Little Known Super Bowl History & Facts

Little Known Super Bowl History & Facts

Super Bowl LIV is fast approaching and with it comes all the fanfare, hoopla, and more. There will be talk of Super Bowls past, records, MVPs, and even great halftime shows. What many fans may not realize is another facet of Super Bowl history, one less well-known.

Let’s take a look at some of things the typical football fan might not know about the NFL’s ultimate game.

It started with this…

The very first Super Bowl was played in 1967. It wasn’t even known as the Super Bowl yet. It was the AFL-NFL Championship game.

It was played at Los Angeles Coliseum and the average Super Bowl ticket price was around $12, a far cry from today’s cheapest tickets which will run in the neighborhood of $3,000.

Even at $12, the game didn’t sell out and to this day is still the only Super Bowl that was not a sellout.

Oh, and the second half kickoff had to be replayed. NBC missed the kick because it was showing an interview with Bob Hope.

Imagine telling Vince Lombardi you have to kick off again because the TV broadcast wasn’t ready!

Pro Bono

There have been some great halftime shows in Super Bowl history.

Originally, halftime acts were local high school and college bands. There were some variety acts added and in the late 1980s some musical performers made the cut.

Super Bowl XXV in 1991 featured boy band New Kids on the Block and the following year it was national recording artist Gloria Estefan that handled halftime.

Everything changed in 1993.

The halftime entertainer was Michael Jackson at Super Bowl XXVII.

Ever since, the NFL has gone after the biggest acts to perform at halftime.

The thing people may not realize is that each and every Super Bowl halftime entertainer does so without being paid.

That’s right. No pay.

The NFL does cover the cost of transportation and setup, but it does not make a payment to the entertainer for services rendered.

Can I get a ball?

The two teams that make it to the Super Bowl are given 108 footballs each.

Teams are to use 54 of the balls for practice and the other 54 for the game. In the end, 120 footballs are used on Super Bowl game day.

That’s a lot of footballs!

Where are you from?

There have been 104 players that have started a Super Bowl at quarterback.

One university has provided more starting quarterbacks that any other in Super Bowl history.

Would you believe that school is the University of California?

With Jared Goff’s start last year for the Los Angeles Rams in Super Bowl LII, Cal started its fifth Super Bowl quarterback.

Only one of those Cal quarterbacks has won a Super Bowl though. That would be Aaron Rodgers.

Michigan, Notre Dame, and Stanford have the most Super Bowl champion quarterbacks at seven each. Purdue is second with six.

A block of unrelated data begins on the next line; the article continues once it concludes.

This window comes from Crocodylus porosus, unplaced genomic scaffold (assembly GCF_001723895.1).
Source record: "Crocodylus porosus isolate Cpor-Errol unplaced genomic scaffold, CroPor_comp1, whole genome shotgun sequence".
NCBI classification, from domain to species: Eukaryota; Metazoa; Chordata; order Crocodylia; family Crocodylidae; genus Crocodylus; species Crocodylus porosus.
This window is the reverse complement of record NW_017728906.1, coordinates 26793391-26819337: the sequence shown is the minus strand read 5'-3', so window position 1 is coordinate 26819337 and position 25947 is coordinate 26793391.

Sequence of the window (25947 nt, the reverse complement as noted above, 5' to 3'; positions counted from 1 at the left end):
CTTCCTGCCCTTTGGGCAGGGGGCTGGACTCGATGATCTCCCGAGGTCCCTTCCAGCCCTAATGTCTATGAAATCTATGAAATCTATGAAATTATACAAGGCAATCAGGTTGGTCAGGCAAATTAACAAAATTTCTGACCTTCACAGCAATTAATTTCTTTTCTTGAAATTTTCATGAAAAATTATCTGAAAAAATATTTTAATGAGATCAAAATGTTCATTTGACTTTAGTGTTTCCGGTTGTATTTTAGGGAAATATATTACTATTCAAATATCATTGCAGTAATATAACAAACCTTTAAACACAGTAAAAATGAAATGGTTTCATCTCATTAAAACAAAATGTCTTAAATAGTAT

The Big 33 SB Connection

A high school all-star game that started in the 1950s has a connection to Super Bowl history.

The Big 33 All-Star Classic has been played over the years featuring the best players in Pennsylvania against the best players in states like Ohio and Maryland.

The game, still being played today, has produced at least one player on one of the Super Bowl participants each and every year since the beginning.

Herb Adderley, who played at Northeast High School in Philadelphia, played in the Big 33 All-Star Classic in the 1950s and went on to star for the Green Bay Packers.

He played in the first two Super Bowls. Every year since players like Joe Namath and Joe Montana, Big 33 participants, have gone on to play in Super Bowls.

Last year, New England’s Brian Hoyer and the Rams’ John Johnson kept the streak alive. Every single Super Bowl has featured a player from this high school all-star game.

Five Straight?

Only one player has ever played in five consecutive Super Bowls.

The average football fan would likely have no idea that it was backup quarterback Gale Gilbert who did so.

Gilbert, another University of California quarterback, backed up Jim Kelly in four straight Super Bowls and then served as the San Diego Chargers backup the following season.

Unfortunately for Gilbert, he was on the losing team in all five games.

Too cold to play here

There is a reason why 27 of the 52 Super Bowls played have taken place in one of three metropolitan areas.

Miami, Los Angeles, and New Orleans have played host to more Super Bowls than any other cities because of the NFL’s warm weather rule.

The league will not select Super Bowl venues in climates where the temperature goes below 50 degrees.

Cities like Minneapolis and Detroit have hosted games but have domed stadiums.

The only time the NFL went against its cold weather rule was for Super Bowl XLVIII, which was played at MetLife Stadium in East Rutherford, New Jersey.

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